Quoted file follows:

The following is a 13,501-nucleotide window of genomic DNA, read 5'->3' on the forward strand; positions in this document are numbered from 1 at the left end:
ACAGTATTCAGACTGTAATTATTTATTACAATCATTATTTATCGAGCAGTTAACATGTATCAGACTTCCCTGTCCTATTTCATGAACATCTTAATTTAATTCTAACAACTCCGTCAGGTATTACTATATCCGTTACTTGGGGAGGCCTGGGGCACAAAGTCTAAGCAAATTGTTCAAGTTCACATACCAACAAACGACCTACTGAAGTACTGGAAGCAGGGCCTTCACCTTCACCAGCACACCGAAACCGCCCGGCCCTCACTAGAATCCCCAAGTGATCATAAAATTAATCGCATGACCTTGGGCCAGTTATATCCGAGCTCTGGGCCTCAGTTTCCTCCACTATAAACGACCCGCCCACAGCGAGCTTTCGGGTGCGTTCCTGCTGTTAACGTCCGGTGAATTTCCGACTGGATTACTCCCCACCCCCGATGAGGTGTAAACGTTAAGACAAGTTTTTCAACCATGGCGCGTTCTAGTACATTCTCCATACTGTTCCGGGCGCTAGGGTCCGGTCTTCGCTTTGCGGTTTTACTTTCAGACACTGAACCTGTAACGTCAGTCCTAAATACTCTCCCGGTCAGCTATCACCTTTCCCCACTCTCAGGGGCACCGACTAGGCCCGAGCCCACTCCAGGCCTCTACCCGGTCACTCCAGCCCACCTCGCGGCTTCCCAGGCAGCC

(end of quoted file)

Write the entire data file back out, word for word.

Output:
The following is a 13,501-nucleotide window of genomic DNA, read 5'->3' on the forward strand; positions in this document are numbered from 1 at the left end:
ACAGTATTCAGACTGTAATTATTTATTACAATCATTATTTATCGAGCAGTTAACATGTATCAGACTTCCCTGTCCTATTTCATGAACATCTTAATTTAATTCTAACAACTCCGTCAGGTATTACTATATCCGTTACTTGGGGAGGCCTGGGGCACAAAGTCTAAGCAAATTGTTCAAGTTCACATACCAACAAACGACCTACTGAAGTACTGGAAGCAGGGCCTTCACCTTCACCAGCACACCGAAACCGCCCGGCCCTCACTAGAATCCCCAAGTGATCATAAAATTAATCGCATGACCTTGGGCCAGTTATATCCGAGCTCTGGGCCTCAGTTTCCTCCACTATAAACGACCCGCCCACAGCGAGCTTTCGGGTGCGTTCCTGCTGTTAACGTCCGGTGAATTTCCGACTGGATTACTCCCCACCCCCGATGAGGTGTAAACGTTAAGACAAGTTTTTCAACCATGGCGCGTTCTAGTACATTCTCCATACTGTTCCGGGCGCTAGGGTCCGGTCTTCGCTTTGCGGTTTTACTTTCAGACACTGAACCTGTAACGTCAGTCCTAAATACTCTCCCGGTCAGCTATCACCTTTCCCCACTCTCAGGGGCACCGACTAGGCCCGAGCCCACTCCAGGCCTCTACCCGGTCACTCCAGCCCACCTCGCGGCTTCCCAGGCAGCC